These findings also suggest that TIN2 could facilitate the stable association of tankyrase 1 with the TRF1 complex. Although tankyrase 1 is a minor component of this complex, it is pertinent to ask what its function might be. One possibility, raised previously13,14, is that tankyrase 1 is necessary for the controlled dismantling of the telomeric complex, for example in S phase. The temporary removal of the TRF1 complex may be necessary for replication fork progression and telomerase-mediated telomere elongation. According to this view, TIN2 could be a crucial control point for these events. Inactivation of TIN2 at individual telomeres could immediately unleash the resident tankyrase 1, resulting in removal of the TRF1 complex. A second function for tankyrase 1 at telomeres, perhaps independent of its role in telomere length regulation, cannot be excluded, however. TRF1 is essential in mouse cells8,9, which is not easily explained by its role in telomere length regulation. Perhaps the death of Trf1-deficient mouse cells is related to an as yet unknown function of tankyrases at telomeres. Resolution of these issues requires experiments in which the association of tankyrases with telomeres is specifically inhibited.
The finding that telomeres contain a specific PARP modulator of tankyrase raises the prospect of finding similar regulatory factors at other sites of tankyrase function. In addition, PARP modulators akin to TIN2 may act on other PARPs, including PARP-1 and PARP-2.
TIN2 shRNAs and telomere length analysis.
We created eight shRNA retroviral constructs to target TIN2 mRNA using a PCR-based strategy7 to clone it into pENTR and a GATEWAY-modified pBabe vector with puromycin-selection marker. We produced retroviruses from amphotrophic Phoenix cells and used them to transduce HTC75 human fibrosarcoma cells2. Two constructs, shRNA2 (targeting nucleotides 344–371) and shRNA3 (targeting nucleotides 702–729; sequences available on request) substantially reduced TIN2 level in pooled HTC75 cells on western blots, as quantified by densitometry using AlphaImager 2200 program (Alpha Innotech). We used α-tubulin to normalize TIN2 signals. We used four HTC75 cell lines (pooled populations of infected cells) in telomere length analysis: shRNA2, shRNA3 and two negative control lines, shRNA1 and shRNA4, that did not cause TIN2 reduction. We split cells every 3 d and seeded 106 cells in a 15-cm dish for each passage. The growth rates of the cell lines were not significantly different. We isolated genomic DNA, digested it with AluI and MboI, separated it on 0.7% agarose gel and transferred it to Hybond membranes for hybridization using an 800-bp telomeric DNA probe from pSP73Sty11 labeled by Klenow fragment and α-32P-dCTP (ref. 2). We exposed the blot to PhosphoImager screen and quantified telomeric DNA signals using ImageQuan2. We calculated the rates of telomere elongation by linear regression.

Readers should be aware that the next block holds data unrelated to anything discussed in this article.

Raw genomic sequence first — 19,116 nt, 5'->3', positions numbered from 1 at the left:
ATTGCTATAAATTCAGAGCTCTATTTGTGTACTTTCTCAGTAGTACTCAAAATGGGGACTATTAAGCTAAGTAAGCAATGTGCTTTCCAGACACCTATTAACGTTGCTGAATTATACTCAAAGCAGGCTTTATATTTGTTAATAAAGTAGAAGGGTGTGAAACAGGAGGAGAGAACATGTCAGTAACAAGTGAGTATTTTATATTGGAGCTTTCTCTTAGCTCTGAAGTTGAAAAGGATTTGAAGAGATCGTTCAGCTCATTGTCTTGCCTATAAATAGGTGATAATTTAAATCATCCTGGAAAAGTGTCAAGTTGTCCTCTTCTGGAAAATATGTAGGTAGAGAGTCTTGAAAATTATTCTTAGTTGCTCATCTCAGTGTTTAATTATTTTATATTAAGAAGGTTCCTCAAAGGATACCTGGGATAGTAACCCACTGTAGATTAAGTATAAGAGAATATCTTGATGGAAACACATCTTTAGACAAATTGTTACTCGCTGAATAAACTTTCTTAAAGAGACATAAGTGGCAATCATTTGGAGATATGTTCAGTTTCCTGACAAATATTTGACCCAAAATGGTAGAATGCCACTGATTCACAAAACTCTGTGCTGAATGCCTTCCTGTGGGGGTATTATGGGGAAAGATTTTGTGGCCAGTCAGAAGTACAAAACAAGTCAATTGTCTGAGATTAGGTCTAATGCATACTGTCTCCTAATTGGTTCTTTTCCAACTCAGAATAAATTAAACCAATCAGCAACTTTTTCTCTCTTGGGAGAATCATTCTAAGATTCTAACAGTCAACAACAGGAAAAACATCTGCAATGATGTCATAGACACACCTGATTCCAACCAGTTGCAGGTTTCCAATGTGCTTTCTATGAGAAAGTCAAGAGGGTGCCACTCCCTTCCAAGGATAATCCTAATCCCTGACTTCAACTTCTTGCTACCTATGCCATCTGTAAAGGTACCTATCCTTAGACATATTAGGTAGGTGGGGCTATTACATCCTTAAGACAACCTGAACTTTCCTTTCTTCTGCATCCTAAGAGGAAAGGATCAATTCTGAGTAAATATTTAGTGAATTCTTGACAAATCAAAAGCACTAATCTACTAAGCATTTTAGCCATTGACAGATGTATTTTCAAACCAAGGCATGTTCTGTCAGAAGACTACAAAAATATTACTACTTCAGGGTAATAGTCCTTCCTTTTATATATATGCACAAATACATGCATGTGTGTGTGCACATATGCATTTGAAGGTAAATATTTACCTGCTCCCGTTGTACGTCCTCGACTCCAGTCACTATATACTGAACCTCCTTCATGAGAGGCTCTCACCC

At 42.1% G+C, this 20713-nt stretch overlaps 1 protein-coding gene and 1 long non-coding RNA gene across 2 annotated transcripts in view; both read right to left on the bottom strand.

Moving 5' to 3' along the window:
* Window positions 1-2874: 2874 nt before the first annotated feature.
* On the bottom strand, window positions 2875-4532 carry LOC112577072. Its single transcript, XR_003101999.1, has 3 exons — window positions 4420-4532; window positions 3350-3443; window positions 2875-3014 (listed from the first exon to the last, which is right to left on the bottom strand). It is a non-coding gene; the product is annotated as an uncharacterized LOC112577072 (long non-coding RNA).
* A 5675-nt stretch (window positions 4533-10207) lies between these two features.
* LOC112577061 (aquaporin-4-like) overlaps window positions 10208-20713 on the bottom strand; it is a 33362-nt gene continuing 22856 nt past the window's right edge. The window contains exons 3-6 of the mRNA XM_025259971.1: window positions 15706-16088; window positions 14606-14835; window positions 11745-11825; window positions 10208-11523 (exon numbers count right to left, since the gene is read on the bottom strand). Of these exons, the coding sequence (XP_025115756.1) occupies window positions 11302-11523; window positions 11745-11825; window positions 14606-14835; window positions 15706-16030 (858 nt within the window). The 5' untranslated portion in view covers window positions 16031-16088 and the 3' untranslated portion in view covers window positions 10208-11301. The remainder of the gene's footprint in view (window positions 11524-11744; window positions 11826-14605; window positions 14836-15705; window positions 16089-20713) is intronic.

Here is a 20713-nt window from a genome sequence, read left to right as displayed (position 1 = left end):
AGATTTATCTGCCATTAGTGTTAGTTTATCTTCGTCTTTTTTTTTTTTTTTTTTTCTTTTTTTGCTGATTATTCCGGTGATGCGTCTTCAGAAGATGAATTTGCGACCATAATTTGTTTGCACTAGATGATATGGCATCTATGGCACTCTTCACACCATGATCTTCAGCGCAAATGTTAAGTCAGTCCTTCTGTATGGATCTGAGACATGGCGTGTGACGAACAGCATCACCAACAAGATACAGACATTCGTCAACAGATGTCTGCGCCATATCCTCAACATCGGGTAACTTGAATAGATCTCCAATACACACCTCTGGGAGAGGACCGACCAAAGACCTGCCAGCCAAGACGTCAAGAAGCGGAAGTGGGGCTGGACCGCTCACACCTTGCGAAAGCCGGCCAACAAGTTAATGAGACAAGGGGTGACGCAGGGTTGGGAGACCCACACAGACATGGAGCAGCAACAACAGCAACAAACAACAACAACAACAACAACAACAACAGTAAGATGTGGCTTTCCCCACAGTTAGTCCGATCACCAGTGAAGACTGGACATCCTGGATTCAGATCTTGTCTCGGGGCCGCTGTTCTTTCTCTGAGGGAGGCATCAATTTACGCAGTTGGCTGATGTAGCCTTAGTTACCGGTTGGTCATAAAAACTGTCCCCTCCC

We synthesized two pairs of double-stranded siRNAs to target human TIN2 mRNA at nucleotides 303–323 and 740–759 (sequences available on request). Both pairs had similar effects on TRF1; the data presented in Figure 2 are from the 5′ pair (nucleotides 303–323). We transfected HeLa cells using oligofectamine (Invitrogen) and a protocol supplied by the manufacturer. We inoculated 1.5–2.0 × 105 cells per well in six-well plates. After 16–24 h, we subjected the cells to two sequential transfections, separated by a 24-h interval. We processed cells 48 h after the initial transfection for immunofluorescence or western blotting. In experiments using 3-aminobenzamide, we added 5 mM 3-aminobenzamide in DMSO or DMSO without 3-aminobenzamide to the medium during the 48-h transfection period, except for two 4-h periods in which cells were exposed to the transfection mixture in the absence of serum.
Transfection and immunoprecipitation.
We plated human 293T cells (5–6 × 106) and transfected them 20–24 h later by the calcium-phosphate coprecipitation method using 10–20 μg of plasmid DNA per 10-cm dish. We changed the medium after 12 h and collected cells 24–30 h after transfection. For immunoprecipitations, we dislodged 293T cells from the dish by flushing with cold phosphate-buffered saline (PBS), collected them by centrifugation and lysed them in ice-cold buffer (50 mM Tris-HCl (pH 7.4), 1 mM EDTA, 400 mM NaCl, 1% Triton X-100, 0.1% SDS, 1 mM dithiothreitol (DTT), 1 mM phenylmethylsulfonyl fluoride, 1 μg ml−1 of aprotinin, 10 μg ml−1 of pepstatin and 1 μg ml−1 of leupeptin). After 10 min on ice, we added an equal volume of ice-cold water and thoroughly mixed. After centrifugation in a microcentrifuge (14,000 r.p.m. for 10 min) we collected the supernatants and used them for immunoprecipitation. We prepared lysates from one 10-cm dish and mixed them with affinity-purified rabbit polyclonal antibody (371 and 864; 0.5–1 μg) or mouse monoclonal antibody (M2, 5 μg; 12CA5, 0.5 μg; 9E10, 1 μg) for each immunoprecipitation (at 4 °C for 5–6 h, nutating). During the final hour, we added 30 μl (settled volume) of protein G–Sepharose beads (preblocked overnight with 10% bovine serum albumin in PBS) to each tube. We washed the beads three times with 1:1 diluted lysis buffer, eluted proteins with Laemmli loading buffer and analyzed them by SDS-PAGE. For immunoprecipitations of the endogenous TRF1 complex from HeLa cells, we precleared lysates containing 5 mg of protein for 30 min at 4 °C by incubating them with 30 μl of settled protein G–Sepharose beads (unblocked). After removing protein G beads by microcentrifugation, we used 0.5 μg of purified rabbit antibodies against either TRF1 or TIN2 for each immunoprecipitation, as above.